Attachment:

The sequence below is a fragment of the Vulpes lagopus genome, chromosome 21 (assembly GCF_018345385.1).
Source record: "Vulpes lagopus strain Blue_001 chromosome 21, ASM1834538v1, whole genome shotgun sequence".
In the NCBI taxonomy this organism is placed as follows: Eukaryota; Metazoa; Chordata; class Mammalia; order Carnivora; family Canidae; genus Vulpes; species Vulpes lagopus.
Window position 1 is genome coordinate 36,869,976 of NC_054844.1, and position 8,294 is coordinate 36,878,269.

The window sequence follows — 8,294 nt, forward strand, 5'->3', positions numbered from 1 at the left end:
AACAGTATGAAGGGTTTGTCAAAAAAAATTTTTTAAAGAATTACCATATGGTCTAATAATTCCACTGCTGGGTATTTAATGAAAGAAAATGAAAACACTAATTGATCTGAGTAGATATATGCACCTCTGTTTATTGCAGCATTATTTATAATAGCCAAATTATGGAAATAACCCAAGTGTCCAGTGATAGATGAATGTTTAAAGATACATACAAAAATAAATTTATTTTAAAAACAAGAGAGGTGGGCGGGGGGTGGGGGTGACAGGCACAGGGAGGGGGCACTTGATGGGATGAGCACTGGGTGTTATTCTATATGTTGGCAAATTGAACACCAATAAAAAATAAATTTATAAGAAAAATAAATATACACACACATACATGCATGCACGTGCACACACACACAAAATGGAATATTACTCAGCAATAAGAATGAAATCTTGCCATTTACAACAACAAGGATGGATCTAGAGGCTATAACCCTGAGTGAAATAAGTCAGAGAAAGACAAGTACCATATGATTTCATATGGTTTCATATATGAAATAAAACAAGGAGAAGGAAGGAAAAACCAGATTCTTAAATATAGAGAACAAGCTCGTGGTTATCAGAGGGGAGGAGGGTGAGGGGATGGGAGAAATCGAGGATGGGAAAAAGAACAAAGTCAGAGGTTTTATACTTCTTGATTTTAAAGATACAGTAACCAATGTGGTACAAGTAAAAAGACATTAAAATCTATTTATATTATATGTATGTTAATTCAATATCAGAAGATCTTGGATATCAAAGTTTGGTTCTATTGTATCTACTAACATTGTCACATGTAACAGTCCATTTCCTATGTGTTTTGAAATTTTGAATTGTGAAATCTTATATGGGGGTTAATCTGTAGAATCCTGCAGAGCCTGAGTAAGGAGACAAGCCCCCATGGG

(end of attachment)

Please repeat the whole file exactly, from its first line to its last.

The sequence below is a fragment of the Vulpes lagopus genome, chromosome 21 (assembly GCF_018345385.1).
Source record: "Vulpes lagopus strain Blue_001 chromosome 21, ASM1834538v1, whole genome shotgun sequence".
In the NCBI taxonomy this organism is placed as follows: Eukaryota; Metazoa; Chordata; class Mammalia; order Carnivora; family Canidae; genus Vulpes; species Vulpes lagopus.
Window position 1 is genome coordinate 36,869,976 of NC_054844.1, and position 8,294 is coordinate 36,878,269.

The window sequence follows — 8,294 nt, forward strand, 5'->3', positions numbered from 1 at the left end:
AACAGTATGAAGGGTTTGTCAAAAAAAATTTTTTAAAGAATTACCATATGGTCTAATAATTCCACTGCTGGGTATTTAATGAAAGAAAATGAAAACACTAATTGATCTGAGTAGATATATGCACCTCTGTTTATTGCAGCATTATTTATAATAGCCAAATTATGGAAATAACCCAAGTGTCCAGTGATAGATGAATGTTTAAAGATACATACAAAAATAAATTTATTTTAAAAACAAGAGAGGTGGGCGGGGGGTGGGGGTGACAGGCACAGGGAGGGGGCACTTGATGGGATGAGCACTGGGTGTTATTCTATATGTTGGCAAATTGAACACCAATAAAAAATAAATTTATAAGAAAAATAAATATACACACACATACATGCATGCACGTGCACACACACACAAAATGGAATATTACTCAGCAATAAGAATGAAATCTTGCCATTTACAACAACAAGGATGGATCTAGAGGCTATAACCCTGAGTGAAATAAGTCAGAGAAAGACAAGTACCATATGATTTCATATGGTTTCATATATGAAATAAAACAAGGAGAAGGAAGGAAAAACCAGATTCTTAAATATAGAGAACAAGCTCGTGGTTATCAGAGGGGAGGAGGGTGAGGGGATGGGAGAAATCGAGGATGGGAAAAAGAACAAAGTCAGAGGTTTTATACTTCTTGATTTTAAAGATACAGTAACCAATGTGGTACAAGTAAAAAGACATTAAAATCTATTTATATTATATGTATGTTAATTCAATATCAGAAGATCTTGGATATCAAAGTTTGGTTCTATTGTATCTACTAACATTGTCACATGTAACAGTCCATTTCCTATGTGTTTTGAAATTTTGAATTGTGAAATCTTATATGGGGGTTAATCTGTAGAATCCTGCAGAGCCTGAGTAAGGAGACAAGCCCCCATGGG